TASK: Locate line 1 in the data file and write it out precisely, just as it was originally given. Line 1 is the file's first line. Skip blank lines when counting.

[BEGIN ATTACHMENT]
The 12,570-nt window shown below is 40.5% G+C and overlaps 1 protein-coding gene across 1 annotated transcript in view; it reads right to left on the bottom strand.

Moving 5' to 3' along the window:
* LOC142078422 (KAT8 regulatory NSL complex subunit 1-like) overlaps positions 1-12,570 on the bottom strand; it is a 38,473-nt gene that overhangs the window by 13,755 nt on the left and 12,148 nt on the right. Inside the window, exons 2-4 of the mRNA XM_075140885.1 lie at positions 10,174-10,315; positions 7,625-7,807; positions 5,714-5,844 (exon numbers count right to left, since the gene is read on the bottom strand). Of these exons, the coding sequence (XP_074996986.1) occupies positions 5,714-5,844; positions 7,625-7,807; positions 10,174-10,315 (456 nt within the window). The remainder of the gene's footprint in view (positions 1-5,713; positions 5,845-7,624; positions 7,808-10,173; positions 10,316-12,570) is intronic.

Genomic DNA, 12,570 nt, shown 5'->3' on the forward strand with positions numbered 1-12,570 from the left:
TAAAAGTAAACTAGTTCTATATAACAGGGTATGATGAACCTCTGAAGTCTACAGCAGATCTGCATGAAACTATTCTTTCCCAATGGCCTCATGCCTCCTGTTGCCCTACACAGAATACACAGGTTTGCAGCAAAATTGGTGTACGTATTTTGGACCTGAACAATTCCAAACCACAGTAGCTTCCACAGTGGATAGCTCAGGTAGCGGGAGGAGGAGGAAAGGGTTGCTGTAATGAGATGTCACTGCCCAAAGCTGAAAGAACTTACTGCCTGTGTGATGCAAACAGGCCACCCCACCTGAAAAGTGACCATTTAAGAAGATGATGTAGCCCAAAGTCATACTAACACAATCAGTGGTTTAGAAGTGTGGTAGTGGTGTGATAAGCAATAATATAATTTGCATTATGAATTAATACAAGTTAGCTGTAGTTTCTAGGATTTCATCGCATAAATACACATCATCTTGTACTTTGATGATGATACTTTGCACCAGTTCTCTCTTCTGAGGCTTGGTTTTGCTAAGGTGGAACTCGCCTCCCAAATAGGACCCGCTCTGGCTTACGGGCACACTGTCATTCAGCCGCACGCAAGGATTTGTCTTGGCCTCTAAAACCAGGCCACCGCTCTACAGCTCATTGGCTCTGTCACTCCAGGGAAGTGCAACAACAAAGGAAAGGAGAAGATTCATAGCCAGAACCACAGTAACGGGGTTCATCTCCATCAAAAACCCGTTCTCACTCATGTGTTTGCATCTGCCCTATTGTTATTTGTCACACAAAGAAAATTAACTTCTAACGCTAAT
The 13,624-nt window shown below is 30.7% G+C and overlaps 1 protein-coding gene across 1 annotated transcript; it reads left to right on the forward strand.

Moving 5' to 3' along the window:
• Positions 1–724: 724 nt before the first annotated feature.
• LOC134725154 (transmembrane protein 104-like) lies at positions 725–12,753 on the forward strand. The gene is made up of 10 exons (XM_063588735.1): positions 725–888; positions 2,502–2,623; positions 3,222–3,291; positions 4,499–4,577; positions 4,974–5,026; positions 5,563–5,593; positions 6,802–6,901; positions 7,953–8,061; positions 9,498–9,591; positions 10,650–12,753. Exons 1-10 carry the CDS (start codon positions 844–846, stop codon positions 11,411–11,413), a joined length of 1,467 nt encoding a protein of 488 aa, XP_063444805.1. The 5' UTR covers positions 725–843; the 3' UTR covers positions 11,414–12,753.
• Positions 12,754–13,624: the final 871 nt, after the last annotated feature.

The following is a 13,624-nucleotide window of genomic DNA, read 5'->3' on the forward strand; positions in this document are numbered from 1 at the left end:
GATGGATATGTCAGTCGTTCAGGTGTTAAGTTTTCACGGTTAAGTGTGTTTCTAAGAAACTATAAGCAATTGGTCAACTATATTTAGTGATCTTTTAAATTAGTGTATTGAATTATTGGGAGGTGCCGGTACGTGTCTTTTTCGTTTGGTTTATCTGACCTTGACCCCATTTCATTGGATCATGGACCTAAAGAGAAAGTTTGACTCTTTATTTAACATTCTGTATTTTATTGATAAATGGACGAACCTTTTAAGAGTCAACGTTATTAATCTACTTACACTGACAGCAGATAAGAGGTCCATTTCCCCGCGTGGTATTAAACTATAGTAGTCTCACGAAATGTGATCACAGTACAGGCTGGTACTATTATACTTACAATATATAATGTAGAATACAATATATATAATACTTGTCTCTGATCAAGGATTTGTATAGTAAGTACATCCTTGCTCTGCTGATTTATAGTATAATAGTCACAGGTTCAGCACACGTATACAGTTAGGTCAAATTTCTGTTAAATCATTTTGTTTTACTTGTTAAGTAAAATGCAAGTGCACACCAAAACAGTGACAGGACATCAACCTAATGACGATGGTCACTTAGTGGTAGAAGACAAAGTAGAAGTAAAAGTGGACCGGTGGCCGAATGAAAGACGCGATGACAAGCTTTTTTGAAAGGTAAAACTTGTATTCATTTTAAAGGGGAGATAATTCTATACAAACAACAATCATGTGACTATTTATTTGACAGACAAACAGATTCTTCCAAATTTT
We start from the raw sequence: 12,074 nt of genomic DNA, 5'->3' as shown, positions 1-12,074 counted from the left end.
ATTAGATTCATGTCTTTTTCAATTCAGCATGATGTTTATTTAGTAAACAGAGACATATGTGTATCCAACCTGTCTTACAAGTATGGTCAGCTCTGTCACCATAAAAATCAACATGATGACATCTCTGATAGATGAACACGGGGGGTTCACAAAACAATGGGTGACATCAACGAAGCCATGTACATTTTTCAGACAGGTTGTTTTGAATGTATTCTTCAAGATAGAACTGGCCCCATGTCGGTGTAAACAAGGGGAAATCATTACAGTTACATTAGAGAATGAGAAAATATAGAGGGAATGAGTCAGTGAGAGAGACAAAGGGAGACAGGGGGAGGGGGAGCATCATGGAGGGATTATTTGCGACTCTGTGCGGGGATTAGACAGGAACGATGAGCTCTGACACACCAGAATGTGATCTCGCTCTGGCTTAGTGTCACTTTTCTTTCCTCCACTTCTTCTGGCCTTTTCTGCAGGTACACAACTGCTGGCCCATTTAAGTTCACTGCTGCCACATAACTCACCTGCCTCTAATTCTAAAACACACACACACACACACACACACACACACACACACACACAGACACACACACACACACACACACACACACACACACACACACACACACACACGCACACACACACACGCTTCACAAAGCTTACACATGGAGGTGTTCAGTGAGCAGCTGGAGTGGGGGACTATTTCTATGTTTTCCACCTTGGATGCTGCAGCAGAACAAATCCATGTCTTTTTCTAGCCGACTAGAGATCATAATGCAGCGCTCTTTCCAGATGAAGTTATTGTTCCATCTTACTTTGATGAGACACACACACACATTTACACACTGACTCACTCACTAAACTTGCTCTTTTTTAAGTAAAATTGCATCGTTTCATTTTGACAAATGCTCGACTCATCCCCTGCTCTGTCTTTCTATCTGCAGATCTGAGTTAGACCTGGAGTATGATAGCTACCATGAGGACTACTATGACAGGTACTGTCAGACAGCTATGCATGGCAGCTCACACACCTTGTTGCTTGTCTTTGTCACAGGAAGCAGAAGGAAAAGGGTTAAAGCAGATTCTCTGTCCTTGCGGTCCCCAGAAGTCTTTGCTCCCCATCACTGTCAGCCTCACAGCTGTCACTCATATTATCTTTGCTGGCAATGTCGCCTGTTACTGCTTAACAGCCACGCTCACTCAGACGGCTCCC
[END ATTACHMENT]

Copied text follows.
The 12,570-nt window shown below is 40.5% G+C and overlaps 1 protein-coding gene across 1 annotated transcript in view; it reads right to left on the bottom strand.